Posts Tagged ‘ drinks ’

(#26) Valentine’s Day / 情人节

In mandarin, we say it is 应景 yin4 jing3, which means during specific activities aligned to the occassion.

Today is Valentine’s Day, so I’ll want to say Happy Valentine’s Day to you.
情人节快乐!qing2 ren3 jie2 kuai4 le4!

Let’s take the opportunity to go through some vocabulary related to this occassion.

我爱你   wo3 ai4 ni3   I love you
男朋友   nan2 peng2 you3   Boyfriend
女朋友   nv3 peng2 you3   Girlfriend
丈夫,妻子   zhang4 fu1, qi1 zi3   (Used as a pair; formal) Husband, wife
先生;太太   xian1 sheng1, tai4 tai4   (Used as a pair; used in introduction) Husband, wife
老公,老婆   lao3 gong1, lao3 po2   (Used as a pair; informal and cute) Husband, wife
恋人   lian4 ren2   Lovers
结婚   jie2 hun1   Marry, married (depending on context)
订婚   ding4 hun1   Engage, engaged (depending on context)
戒指   jie4 zhi3   Ring
玫瑰花   mei2 gui4 hua1   Rose
巧克力   qiao3 ke4 li4   Chocolate
红酒   hong2 jiu3   Red wine
钻石   zuan4 shi2   Diamond

(#17) Want, Don’t want / 要,不要

As seen in the previous post’s examples, to say you ‘want to’, you say ‘要’ yao4. On its own, it means ‘want’, and when used beside pronouns, it becomes clear someone wants something.

我要 wo3 yao4 I want
他们要 ta1 men2 yao4 They want

The usage is similar to English. You can say want + verb, or want + noun, or want + pronoun, but using it with verbs is probably the most commonly used.

吃午餐。wo3 yao4 chi1 wu3 can1. I want to eat lunch.
喝啤酒。wo3 yao4 he1 pi2 jiu3. I want to drink beer.
买新的高跟鞋。wo3 yao4 mai2 xin1 de1 gao1 gen1 xie2. I want to buy new heels.

To express the opposite, add ‘不’ bu4 to the front of ‘要’ and it becomes ‘不要’ bu4 yao4 – don’t want.

不要听!wo3 bu4 yao4 ting! I don’t want to to listen!
忘记做功课。bu4 yao4 wang4 ji4 zuo4 gong1 ke4. Don’t forget to do homework.
你们这么吵。ni3 men2 bu4 yao4 zhe4 me4 chao3. (You guys) Don’t be so noisy.

If you need to ask a question, there is two ways to form it.

吃苹果吗?ni3 yao4 chi1 ping2 guo3 ma1? Do you want to eat apple?

要不要吃苹果?ni3 yao4 bu4 yao4 chi1 ping2 guo3? Do you want or don’t want to eat apple?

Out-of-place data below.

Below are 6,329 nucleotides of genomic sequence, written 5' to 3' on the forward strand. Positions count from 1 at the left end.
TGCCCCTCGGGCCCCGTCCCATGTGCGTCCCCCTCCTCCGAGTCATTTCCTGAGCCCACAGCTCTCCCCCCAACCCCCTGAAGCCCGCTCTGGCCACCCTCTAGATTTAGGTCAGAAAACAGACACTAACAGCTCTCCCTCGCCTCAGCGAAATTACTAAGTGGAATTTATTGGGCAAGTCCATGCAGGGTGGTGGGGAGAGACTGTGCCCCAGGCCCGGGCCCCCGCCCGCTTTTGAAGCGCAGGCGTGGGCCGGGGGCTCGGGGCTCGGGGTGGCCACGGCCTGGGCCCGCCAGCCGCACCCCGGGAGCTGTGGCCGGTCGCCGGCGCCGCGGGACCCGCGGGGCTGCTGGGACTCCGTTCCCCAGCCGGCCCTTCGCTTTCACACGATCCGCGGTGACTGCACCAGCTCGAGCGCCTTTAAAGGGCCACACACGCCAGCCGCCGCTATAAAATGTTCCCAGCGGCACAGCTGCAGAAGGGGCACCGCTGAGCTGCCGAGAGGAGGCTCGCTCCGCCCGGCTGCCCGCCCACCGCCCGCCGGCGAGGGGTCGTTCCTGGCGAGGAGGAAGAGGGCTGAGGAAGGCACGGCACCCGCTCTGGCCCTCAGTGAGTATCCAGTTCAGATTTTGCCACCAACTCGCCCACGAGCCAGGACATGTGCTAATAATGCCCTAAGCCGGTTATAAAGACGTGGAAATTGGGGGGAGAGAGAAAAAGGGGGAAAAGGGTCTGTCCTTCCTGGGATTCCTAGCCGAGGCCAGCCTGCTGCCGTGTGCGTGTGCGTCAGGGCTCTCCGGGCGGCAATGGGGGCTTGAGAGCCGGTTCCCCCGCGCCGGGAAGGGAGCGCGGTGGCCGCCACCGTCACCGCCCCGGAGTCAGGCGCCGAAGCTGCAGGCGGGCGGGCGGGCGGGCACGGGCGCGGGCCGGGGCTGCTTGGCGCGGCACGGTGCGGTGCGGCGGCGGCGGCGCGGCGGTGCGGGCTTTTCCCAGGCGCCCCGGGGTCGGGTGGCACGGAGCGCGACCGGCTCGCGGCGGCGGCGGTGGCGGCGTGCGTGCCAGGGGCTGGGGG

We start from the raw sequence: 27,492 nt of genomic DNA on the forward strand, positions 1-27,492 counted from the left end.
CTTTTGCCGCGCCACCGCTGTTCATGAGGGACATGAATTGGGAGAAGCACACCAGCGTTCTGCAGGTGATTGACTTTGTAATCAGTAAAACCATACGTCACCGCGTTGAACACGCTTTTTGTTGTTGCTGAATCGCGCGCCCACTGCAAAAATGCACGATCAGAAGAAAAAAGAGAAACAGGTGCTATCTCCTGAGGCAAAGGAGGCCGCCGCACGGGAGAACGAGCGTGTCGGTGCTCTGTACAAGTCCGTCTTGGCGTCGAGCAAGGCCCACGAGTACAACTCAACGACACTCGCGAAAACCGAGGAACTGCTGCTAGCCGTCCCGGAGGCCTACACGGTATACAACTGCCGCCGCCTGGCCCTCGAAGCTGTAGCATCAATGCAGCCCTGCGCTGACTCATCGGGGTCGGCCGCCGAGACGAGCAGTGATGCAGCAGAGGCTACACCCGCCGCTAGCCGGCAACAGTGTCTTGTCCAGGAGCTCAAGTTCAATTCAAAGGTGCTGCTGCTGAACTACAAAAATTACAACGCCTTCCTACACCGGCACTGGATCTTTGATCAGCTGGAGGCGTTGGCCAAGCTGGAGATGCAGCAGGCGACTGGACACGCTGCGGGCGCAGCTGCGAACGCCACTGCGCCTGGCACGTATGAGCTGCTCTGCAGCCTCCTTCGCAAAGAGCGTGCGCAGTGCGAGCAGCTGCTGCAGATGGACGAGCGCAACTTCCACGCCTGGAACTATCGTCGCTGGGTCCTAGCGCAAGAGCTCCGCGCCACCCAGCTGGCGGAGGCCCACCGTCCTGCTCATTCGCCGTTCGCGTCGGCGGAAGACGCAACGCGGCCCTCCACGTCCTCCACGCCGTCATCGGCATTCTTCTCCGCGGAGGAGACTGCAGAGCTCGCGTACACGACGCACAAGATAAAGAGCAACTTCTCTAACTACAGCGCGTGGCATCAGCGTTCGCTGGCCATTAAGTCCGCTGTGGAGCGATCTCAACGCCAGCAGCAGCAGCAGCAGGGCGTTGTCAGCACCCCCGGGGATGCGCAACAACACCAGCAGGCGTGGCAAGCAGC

In the first case, you simply add a ‘吗?’ ma1 to the end of sentence. Remember ‘你好吗?’ ni3 hao3 ma1?

In the second, even though the translated version sounds weird, it is really how we speak it in mandarin! As you can see, the ‘要不要’ yao4 bu4 yao4, which is directly translated as “want or dont want”, had turned into a “yes or no?” modifier to the sentence.

New Vocabulary:

  • 午餐 wu3 can1 lunch
  • xin1 new
  • 高跟鞋 gao1 gen1 xie2 high heels, stilettos
  • ting1 listen
  • 苹果 ping2 guo3 apple

(#15) Do, Eat, Drink / 做,吃,喝

Let’s start learing some common verbs!
This post will be full of vocabulary, but don’t get distracted away from the main points, which are the verbs.

‘To do’ is 做 zuo4. It can also mean ‘to make’ in certain contexts.

zuo4 gong1 to work
我星期六得工。 wo3 xing1 qi2 liu4 dei2 zuo4 gong1. I have to work this saturday.

zuo4 meng4 to dream
我昨晚了个噩梦。wo3 zuo2 wan3 zuo4 le4 ge4 e4 meng4. I had a nightmare last night.

功课 zuo4 gong1 ke4 to homework
我忘记功课! wo3 wang4 ji4 zuo4 gong1 ke4! I forgot to do (implied: my) homework
To eat is 吃 chi1. Nuff said.

chi1 fan4 literally it means ‘eat rice’; but it generically means to have a meal.
饭了吗? ni3 chi1 fan4 le4 ma1? Have you eaten?

早餐 chi1 zao3 can1 literally it means ‘eat breakfast’, but it is just means to have breakfast.
我忘记早餐 wo3 wang4 ji4 chi1 zao3 can1. I forgot to eat breakfast.
To drink is 喝 he1.

he1 shui3 drink water
一天要八杯水 yi4 tian1 yao4 he1 ba1 bei2 shui3 should drink eight glasses of water a day

啤酒 he1 pi2 jiu3 drink beer

New Vocabulary:

  • 星期六 xing1 qi2 liu4 saturday
  • 昨晚 zuo2 wan3 last night
  • 噩梦 e4 meng4 nightmare
  • 忘记 wang4 ji4 forgot
  • 早餐 zao3 can1 breakfast
  • 一天 yi4 tian1 a day
  • 八杯水 ba1 bei1 shui3 eight glasses of water
  • 啤酒 pi2 jiu3 beer